I’d never heard of kefir until my wise and wonderful acupuncturist encouraged me to try it as part of my recovery regimen for Lyme disease. Explaining that the fermented drink has many benefits and would boost my struggling immune system, he pressed a small packet of the starter culture into my hand to take with me.
I read up on this ancient superfood, and discovered its rich history over many centuries. Legend has it that long ago, shepherds in the Caucausus Mountains discovered that milk they carried in leather pouches fermented into tasty kefir as they rambled with their sheep.
Another story says that kefir was a gift to Orthodox Christians in the region from Mohammed, who warned them it would lost its miraculous health benefits if they shared it. People held it close, but kefir inevitably began to spread as its value came to light.
The people of the Caucausus are famous for being long-lived; maybe I could enjoy some of the same benefits. Kefir is loaded with vitamins, calcium, and fiber along with health-promoting bacteria. The National Kefir Association says this drink typically contains three times the probiotics of yogurt.
Studies show that kefir can “stimulate the immune system, enhance lactose digestion, and inhibit tumors, fungi and pathogens— including the bacteria that cause most ulcers.” Who knows, maybe research will show kefir goes after the lyme bacteria Borrelia burgdorferi, too.
I couldn’t wait to get started. People commonly refer to the culture as kefir “grains” (not to be confused with grain as in wheat, but meaning the shape as in rice grains). Consisting of live yeast and bacteria, it looks sort of like cauliflower. Care and feeding is pretty straightforward.
For the first batch, I placed the culture (about 2 tablespoons) in a covered glass bowl with two cups of skim milk to let it do its work overnight. Since then, I’ve gotten into a quick and simply daily routine.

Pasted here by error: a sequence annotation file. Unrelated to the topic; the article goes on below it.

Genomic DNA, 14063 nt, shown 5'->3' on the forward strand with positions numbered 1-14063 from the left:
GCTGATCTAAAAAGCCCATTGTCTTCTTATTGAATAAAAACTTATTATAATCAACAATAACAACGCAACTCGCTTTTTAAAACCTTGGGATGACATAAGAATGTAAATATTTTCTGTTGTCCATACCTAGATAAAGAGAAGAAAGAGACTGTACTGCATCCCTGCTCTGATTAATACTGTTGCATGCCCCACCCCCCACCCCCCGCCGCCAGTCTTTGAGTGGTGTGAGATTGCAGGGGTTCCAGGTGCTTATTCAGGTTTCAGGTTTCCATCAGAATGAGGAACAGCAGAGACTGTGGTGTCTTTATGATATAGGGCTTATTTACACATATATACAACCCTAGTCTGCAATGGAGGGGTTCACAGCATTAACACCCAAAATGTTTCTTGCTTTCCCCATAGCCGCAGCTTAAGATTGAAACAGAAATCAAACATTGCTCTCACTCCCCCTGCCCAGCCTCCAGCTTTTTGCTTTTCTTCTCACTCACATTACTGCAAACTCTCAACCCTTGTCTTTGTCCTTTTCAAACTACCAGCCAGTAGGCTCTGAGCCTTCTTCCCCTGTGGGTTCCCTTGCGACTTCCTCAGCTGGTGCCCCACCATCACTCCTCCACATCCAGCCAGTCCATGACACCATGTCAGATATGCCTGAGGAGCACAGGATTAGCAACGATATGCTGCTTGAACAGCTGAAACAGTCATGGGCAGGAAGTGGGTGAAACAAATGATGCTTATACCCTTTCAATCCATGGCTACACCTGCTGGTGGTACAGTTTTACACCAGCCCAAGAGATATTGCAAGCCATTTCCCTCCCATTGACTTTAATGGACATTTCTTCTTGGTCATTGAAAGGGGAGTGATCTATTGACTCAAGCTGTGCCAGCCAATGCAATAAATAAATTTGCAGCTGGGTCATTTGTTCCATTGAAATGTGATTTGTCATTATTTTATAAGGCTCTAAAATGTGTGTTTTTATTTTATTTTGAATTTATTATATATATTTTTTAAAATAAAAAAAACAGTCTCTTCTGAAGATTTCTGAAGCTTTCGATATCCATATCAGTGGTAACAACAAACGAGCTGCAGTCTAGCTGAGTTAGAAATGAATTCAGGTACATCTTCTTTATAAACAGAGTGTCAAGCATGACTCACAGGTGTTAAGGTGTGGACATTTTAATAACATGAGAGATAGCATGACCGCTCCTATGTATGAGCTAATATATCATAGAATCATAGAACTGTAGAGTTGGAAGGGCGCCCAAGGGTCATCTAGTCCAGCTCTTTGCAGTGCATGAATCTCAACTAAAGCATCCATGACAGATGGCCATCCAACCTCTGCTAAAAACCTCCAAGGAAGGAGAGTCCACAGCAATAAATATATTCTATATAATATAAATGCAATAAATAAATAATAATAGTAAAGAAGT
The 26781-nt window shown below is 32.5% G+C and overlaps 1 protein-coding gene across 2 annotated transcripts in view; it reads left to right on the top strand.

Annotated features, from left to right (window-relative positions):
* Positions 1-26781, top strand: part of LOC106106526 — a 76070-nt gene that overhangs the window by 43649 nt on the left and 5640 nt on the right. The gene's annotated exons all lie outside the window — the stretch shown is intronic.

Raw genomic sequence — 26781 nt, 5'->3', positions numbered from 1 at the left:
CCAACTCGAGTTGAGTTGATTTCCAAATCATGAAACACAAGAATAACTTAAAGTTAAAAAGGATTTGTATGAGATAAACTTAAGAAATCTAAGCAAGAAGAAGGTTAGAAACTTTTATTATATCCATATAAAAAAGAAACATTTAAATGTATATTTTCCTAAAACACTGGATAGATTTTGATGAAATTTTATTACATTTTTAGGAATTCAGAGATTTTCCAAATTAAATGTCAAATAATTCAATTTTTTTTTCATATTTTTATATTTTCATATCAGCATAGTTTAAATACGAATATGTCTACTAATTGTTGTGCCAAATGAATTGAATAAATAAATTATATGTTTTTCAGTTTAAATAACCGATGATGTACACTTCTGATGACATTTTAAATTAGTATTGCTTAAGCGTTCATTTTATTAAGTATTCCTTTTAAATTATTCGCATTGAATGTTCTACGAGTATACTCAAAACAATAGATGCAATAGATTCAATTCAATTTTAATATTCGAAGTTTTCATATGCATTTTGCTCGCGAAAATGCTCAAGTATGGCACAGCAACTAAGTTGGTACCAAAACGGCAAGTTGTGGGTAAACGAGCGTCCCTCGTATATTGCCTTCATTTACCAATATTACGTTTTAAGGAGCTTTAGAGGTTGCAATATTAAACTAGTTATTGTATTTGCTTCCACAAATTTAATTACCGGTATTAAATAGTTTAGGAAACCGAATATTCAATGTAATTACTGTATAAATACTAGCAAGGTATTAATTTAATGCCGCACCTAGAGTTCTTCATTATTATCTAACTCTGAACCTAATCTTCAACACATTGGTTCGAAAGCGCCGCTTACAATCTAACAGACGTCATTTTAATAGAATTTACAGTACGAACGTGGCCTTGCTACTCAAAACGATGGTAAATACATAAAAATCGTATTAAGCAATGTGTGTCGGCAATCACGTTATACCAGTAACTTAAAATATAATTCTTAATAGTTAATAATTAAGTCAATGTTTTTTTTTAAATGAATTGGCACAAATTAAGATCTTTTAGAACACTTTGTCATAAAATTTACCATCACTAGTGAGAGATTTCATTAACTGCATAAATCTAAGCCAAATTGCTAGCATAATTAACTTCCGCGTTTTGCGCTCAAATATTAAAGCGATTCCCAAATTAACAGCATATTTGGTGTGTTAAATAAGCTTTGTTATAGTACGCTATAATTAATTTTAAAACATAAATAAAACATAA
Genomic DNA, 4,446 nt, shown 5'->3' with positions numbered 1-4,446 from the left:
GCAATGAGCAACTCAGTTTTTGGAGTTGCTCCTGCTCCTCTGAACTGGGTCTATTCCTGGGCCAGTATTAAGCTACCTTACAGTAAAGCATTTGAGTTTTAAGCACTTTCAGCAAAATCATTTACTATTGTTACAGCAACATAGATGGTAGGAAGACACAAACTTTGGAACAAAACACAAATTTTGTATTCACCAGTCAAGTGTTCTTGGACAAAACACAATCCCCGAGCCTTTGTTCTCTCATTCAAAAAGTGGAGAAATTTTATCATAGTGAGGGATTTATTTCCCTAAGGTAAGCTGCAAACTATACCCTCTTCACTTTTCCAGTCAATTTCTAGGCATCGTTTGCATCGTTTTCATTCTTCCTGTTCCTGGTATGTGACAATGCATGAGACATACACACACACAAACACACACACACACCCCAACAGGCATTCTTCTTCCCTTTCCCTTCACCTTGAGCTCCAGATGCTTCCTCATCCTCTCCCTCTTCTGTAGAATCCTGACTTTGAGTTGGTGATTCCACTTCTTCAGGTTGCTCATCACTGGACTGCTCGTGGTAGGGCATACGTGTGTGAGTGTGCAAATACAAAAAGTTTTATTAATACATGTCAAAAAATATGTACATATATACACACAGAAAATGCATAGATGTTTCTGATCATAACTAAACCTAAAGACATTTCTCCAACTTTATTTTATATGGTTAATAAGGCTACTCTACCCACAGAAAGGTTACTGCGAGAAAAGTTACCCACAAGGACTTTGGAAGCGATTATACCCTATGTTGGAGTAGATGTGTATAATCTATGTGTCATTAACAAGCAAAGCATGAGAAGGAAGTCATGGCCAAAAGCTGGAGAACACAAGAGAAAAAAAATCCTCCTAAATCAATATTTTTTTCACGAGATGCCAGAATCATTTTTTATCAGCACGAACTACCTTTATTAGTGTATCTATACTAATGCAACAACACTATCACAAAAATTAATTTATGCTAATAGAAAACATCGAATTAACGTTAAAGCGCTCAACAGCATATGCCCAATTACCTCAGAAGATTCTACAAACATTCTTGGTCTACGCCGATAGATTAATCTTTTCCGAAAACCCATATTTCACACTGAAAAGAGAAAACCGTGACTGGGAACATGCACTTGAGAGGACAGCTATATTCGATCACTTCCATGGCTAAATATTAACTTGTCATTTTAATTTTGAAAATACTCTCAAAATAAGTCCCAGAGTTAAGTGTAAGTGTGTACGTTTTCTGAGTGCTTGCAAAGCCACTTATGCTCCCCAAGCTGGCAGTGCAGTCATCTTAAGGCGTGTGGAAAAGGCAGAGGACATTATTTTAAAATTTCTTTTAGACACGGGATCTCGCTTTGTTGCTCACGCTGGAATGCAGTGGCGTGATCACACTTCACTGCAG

Each morning, I strain the kefir through a non-metal strainer, reserving the liquid in a glass. Then I rinse the culture left in the strainer with filtered water (chlorine isn’t good for me, so I suspect it isn’t good for the live culture).
Finally, I put the rinsed kefir “grains” in a small glass bowl (never metal) with a top and add milk. A jar works nicely, too. The bowl goes in my pantry closet overnight; kefir culture loves cool darkness.
The next day, I have a new batch ready for my daily shake.
To temper the bright, sour taste, I throw in some frozen blueberries and often include a handful of baby spinach, a celery stalk, a banana, and vanilla protein powder. Lots of healthy goodness.
The culture itself grows over time. I only need about two tablespoons, so I add the benefit-packed grains to my shake for an extra boost or give them to someone who wants to try making kefir.
I enjoy my routine, but I’m ready to try some of the recipes I’ve seen online.
Flavored kefir sounds especially intriguing; I think I’ll try it next. Blogger Donna Schwenk says once the kefir is fermented, add one of the following and let it sit another half to whole day: a lavender or chai tea bag, some lemon or orange peel, or basil leaves. She finds that garlic cloves in kefir make for an interesting veggie dip.
If I’m going on a trip and can’t provide fresh milk for more than a few days, I put the covered bowl of milk and grains in the fridge. For longer periods, rinsed grains do fine in the freezer. I notice that it takes a couple of batches of kefir to bring them back to their robust selves after some down time, so if it is slow to work at first, don’t worry.
Kefir fermentation breaks down much of the lactose in milk, so lactose intolerant people like me generally tolerate it well, especially when starting off slowly with small servings.
I’ve read that people use the culture in soy, almond, and coconut milk, but I wonder if the grains produce as many bacteria in those liquids. The National Kefir Association says true kefir is dairy-based only, and they define it as having ten probiotic strains. In any case, milk doesn’t bother me so I’m sticking with centuries of tradition.
Kefir culture is available on the internet and in stores, but I like the idea that mine has been passed free of charge from hand-to-hand. I haven’t event tried the ready-made commercial kefir drinks. Why spend money when I can make it for pennies? And commercial kefir may have added sugar and fructose, which I try to avoid.
Besides, I love the feeling of kinship—all the way back to those shepherds in the Caucacus Mountains. I’m counting on capturing some of their famed vitality for myself.